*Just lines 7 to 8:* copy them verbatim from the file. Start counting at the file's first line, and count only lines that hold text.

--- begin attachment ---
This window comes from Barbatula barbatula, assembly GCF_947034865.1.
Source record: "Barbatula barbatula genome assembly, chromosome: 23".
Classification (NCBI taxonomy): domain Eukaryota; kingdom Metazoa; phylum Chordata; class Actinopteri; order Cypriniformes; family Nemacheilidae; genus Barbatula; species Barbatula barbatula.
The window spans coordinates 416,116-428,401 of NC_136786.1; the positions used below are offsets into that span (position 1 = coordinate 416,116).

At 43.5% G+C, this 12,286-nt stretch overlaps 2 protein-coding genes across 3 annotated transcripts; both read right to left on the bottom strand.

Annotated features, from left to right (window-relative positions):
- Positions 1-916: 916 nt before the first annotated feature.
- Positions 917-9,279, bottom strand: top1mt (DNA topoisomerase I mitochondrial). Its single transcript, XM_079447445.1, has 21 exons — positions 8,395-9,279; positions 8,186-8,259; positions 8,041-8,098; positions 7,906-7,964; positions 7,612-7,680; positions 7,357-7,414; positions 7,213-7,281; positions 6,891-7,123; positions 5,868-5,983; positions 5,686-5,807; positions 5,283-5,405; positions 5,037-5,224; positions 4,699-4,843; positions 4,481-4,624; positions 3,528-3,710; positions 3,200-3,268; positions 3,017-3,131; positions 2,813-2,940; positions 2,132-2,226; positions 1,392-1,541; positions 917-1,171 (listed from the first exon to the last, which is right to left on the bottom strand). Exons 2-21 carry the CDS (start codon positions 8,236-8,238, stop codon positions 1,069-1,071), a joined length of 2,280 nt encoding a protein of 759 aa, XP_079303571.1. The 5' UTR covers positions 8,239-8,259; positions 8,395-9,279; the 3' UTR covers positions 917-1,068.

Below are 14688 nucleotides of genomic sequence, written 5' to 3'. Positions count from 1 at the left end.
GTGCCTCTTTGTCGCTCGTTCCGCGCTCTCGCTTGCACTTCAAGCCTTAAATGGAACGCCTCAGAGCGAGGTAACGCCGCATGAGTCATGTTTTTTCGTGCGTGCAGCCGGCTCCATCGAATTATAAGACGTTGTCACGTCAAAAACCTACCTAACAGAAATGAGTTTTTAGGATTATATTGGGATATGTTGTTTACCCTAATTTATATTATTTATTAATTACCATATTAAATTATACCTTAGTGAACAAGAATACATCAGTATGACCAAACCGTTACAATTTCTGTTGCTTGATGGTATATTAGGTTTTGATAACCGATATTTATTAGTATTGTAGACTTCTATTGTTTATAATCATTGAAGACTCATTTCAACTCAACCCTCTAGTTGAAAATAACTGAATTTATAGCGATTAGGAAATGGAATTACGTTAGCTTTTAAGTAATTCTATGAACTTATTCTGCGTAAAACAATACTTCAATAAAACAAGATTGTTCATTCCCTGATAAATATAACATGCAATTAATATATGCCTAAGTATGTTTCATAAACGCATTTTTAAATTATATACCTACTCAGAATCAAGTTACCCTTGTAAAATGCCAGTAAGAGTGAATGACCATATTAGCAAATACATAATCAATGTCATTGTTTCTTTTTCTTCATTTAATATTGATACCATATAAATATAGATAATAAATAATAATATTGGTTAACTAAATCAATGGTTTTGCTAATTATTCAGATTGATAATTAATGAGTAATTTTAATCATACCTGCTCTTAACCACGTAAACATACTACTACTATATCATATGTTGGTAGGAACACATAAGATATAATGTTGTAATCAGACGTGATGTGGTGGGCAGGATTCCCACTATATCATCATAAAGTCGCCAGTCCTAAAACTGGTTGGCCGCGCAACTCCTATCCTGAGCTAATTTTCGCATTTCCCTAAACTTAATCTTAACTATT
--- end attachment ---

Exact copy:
- Positions 1-916: 916 nt before the first annotated feature.
- Positions 917-9,279, bottom strand: top1mt (DNA topoisomerase I mitochondrial). Its single transcript, XM_079447445.1, has 21 exons — positions 8,395-9,279; positions 8,186-8,259; positions 8,041-8,098; positions 7,906-7,964; positions 7,612-7,680; positions 7,357-7,414; positions 7,213-7,281; positions 6,891-7,123; positions 5,868-5,983; positions 5,686-5,807; positions 5,283-5,405; positions 5,037-5,224; positions 4,699-4,843; positions 4,481-4,624; positions 3,528-3,710; positions 3,200-3,268; positions 3,017-3,131; positions 2,813-2,940; positions 2,132-2,226; positions 1,392-1,541; positions 917-1,171 (listed from the first exon to the last, which is right to left on the bottom strand). Exons 2-21 carry the CDS (start codon positions 8,236-8,238, stop codon positions 1,069-1,071), a joined length of 2,280 nt encoding a protein of 759 aa, XP_079303571.1. The 5' UTR covers positions 8,239-8,259; positions 8,395-9,279; the 3' UTR covers positions 917-1,068.